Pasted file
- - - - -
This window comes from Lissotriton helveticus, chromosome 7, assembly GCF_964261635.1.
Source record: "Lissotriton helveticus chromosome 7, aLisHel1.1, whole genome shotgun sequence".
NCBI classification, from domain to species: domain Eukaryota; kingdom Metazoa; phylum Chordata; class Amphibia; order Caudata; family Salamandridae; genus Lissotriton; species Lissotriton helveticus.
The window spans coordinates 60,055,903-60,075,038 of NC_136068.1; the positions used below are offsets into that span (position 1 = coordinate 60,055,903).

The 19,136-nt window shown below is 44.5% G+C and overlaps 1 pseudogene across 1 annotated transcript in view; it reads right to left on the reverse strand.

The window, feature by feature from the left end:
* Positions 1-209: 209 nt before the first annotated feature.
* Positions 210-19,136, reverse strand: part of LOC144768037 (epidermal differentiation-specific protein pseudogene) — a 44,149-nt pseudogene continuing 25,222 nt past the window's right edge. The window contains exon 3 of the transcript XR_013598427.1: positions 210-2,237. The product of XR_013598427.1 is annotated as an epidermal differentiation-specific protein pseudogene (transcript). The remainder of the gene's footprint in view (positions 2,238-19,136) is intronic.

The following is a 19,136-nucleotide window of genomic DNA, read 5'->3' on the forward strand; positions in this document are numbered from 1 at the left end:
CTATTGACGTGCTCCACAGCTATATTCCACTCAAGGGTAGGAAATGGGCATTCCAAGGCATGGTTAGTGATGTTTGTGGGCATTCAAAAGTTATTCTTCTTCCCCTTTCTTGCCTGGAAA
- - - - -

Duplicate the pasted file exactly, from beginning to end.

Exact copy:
This window comes from Lissotriton helveticus, chromosome 7, assembly GCF_964261635.1.
Source record: "Lissotriton helveticus chromosome 7, aLisHel1.1, whole genome shotgun sequence".
NCBI classification, from domain to species: domain Eukaryota; kingdom Metazoa; phylum Chordata; class Amphibia; order Caudata; family Salamandridae; genus Lissotriton; species Lissotriton helveticus.
The window spans coordinates 60,055,903-60,075,038 of NC_136068.1; the positions used below are offsets into that span (position 1 = coordinate 60,055,903).

The 19,136-nt window shown below is 44.5% G+C and overlaps 1 pseudogene across 1 annotated transcript in view; it reads right to left on the reverse strand.

The window, feature by feature from the left end:
* Positions 1-209: 209 nt before the first annotated feature.
* Positions 210-19,136, reverse strand: part of LOC144768037 (epidermal differentiation-specific protein pseudogene) — a 44,149-nt pseudogene continuing 25,222 nt past the window's right edge. The window contains exon 3 of the transcript XR_013598427.1: positions 210-2,237. The product of XR_013598427.1 is annotated as an epidermal differentiation-specific protein pseudogene (transcript). The remainder of the gene's footprint in view (positions 2,238-19,136) is intronic.

The following is a 19,136-nucleotide window of genomic DNA, read 5'->3' on the forward strand; positions in this document are numbered from 1 at the left end:
CTATTGACGTGCTCCACAGCTATATTCCACTCAAGGGTAGGAAATGGGCATTCCAAGGCATGGTTAGTGATGTTTGTGGGCATTCAAAAGTTATTCTTCTTCCCCTTTCTTGCCTGGAAA